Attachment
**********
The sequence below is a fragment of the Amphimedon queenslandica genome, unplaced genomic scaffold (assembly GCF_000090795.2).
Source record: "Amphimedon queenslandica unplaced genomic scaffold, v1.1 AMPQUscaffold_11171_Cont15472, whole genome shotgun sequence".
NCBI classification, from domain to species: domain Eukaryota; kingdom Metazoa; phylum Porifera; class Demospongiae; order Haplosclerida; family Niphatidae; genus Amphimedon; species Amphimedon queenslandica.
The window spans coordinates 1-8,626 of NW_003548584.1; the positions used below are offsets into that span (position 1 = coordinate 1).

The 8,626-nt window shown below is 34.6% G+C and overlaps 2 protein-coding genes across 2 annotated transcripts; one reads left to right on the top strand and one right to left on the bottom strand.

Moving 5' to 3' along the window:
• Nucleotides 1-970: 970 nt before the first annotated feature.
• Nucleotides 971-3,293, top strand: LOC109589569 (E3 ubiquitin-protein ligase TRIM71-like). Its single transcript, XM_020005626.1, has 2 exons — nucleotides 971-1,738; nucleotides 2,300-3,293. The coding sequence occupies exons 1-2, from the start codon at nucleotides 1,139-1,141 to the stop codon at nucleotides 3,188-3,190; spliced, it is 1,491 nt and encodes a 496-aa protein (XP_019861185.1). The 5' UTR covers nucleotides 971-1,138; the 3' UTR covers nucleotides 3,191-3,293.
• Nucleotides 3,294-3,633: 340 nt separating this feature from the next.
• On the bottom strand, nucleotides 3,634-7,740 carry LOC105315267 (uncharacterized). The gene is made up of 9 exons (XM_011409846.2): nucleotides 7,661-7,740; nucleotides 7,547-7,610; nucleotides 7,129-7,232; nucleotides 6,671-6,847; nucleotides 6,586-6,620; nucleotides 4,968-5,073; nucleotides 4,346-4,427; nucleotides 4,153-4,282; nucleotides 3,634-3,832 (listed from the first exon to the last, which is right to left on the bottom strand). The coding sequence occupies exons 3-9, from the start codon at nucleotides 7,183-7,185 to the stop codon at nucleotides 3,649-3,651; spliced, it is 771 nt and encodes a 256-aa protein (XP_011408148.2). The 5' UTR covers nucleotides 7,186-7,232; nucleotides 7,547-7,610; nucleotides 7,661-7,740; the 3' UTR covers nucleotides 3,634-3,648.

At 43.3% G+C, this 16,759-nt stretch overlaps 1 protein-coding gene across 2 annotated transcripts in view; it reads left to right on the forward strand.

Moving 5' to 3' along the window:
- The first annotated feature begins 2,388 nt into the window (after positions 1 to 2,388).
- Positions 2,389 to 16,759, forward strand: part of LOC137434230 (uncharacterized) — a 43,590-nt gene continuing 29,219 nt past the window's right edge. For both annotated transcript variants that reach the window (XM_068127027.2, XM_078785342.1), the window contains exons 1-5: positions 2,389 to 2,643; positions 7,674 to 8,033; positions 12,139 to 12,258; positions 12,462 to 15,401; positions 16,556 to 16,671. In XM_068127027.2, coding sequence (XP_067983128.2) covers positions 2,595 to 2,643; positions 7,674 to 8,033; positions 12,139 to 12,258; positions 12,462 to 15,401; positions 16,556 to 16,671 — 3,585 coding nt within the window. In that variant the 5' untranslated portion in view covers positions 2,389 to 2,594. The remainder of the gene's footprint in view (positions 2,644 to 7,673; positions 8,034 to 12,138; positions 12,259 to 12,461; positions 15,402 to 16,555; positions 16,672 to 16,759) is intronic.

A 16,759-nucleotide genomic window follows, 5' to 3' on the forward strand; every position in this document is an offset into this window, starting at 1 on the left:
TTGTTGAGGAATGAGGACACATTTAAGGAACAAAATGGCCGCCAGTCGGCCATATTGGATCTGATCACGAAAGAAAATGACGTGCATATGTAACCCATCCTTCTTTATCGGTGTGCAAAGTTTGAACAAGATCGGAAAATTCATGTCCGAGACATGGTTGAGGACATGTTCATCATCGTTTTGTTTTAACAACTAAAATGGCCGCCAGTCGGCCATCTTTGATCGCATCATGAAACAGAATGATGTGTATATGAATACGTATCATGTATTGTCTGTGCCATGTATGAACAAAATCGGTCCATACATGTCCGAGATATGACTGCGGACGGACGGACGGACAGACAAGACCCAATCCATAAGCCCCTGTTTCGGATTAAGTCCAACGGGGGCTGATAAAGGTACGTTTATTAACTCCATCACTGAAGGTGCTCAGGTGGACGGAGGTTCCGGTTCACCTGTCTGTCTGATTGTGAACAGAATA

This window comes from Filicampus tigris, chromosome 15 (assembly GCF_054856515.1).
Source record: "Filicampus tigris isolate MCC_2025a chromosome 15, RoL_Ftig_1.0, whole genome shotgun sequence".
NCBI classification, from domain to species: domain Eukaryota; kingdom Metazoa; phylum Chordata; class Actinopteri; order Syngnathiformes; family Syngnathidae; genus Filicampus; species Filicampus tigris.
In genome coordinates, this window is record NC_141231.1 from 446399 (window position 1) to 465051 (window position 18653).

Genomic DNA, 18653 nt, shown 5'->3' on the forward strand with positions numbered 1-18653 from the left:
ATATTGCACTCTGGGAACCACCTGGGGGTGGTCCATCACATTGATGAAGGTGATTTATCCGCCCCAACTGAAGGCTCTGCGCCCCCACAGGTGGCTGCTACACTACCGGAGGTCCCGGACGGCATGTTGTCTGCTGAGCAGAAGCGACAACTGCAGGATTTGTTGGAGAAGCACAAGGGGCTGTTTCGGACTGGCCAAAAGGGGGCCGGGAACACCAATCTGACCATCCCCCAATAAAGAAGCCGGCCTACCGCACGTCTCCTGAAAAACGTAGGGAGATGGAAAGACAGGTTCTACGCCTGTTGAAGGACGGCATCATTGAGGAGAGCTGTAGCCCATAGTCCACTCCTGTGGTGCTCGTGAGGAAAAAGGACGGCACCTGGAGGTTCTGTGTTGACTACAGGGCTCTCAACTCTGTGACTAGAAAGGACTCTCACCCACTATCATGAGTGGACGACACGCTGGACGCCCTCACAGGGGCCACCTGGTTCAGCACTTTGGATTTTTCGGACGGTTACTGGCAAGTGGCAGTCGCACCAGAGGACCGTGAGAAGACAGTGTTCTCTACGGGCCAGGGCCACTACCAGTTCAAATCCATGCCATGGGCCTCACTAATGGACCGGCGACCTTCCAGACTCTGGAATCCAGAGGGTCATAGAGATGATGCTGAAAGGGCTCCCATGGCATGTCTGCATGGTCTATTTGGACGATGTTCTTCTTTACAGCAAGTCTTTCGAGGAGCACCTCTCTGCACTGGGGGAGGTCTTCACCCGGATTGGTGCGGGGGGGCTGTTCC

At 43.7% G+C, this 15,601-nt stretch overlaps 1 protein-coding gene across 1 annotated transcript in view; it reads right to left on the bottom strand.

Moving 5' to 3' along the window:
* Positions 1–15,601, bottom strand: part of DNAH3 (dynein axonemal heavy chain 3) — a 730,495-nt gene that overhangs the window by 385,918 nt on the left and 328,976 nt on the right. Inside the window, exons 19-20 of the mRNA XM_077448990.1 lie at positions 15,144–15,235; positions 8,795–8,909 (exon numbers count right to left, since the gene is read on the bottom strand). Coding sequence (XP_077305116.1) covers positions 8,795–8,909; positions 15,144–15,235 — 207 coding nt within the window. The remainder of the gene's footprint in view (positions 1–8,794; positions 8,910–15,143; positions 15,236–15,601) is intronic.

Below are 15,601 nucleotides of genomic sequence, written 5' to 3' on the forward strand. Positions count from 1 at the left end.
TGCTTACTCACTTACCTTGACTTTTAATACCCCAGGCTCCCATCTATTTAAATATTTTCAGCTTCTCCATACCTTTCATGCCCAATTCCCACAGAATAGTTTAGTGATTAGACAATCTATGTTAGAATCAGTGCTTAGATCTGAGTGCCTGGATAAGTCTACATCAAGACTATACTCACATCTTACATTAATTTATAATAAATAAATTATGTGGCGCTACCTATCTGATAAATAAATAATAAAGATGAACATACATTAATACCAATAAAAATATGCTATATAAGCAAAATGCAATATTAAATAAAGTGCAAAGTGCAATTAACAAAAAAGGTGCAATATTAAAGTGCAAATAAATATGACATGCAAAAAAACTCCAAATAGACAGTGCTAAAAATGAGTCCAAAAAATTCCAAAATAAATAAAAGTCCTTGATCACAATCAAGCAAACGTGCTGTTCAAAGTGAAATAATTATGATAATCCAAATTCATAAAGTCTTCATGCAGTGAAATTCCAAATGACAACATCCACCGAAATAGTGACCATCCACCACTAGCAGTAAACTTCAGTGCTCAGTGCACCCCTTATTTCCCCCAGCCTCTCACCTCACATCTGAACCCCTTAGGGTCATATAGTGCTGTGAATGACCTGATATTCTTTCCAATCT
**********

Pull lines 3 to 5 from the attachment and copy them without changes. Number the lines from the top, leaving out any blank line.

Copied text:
NCBI classification, from domain to species: domain Eukaryota; kingdom Metazoa; phylum Porifera; class Demospongiae; order Haplosclerida; family Niphatidae; genus Amphimedon; species Amphimedon queenslandica.
The window spans coordinates 1-8,626 of NW_003548584.1; the positions used below are offsets into that span (position 1 = coordinate 1).

The 8,626-nt window shown below is 34.6% G+C and overlaps 2 protein-coding genes across 2 annotated transcripts; one reads left to right on the top strand and one right to left on the bottom strand.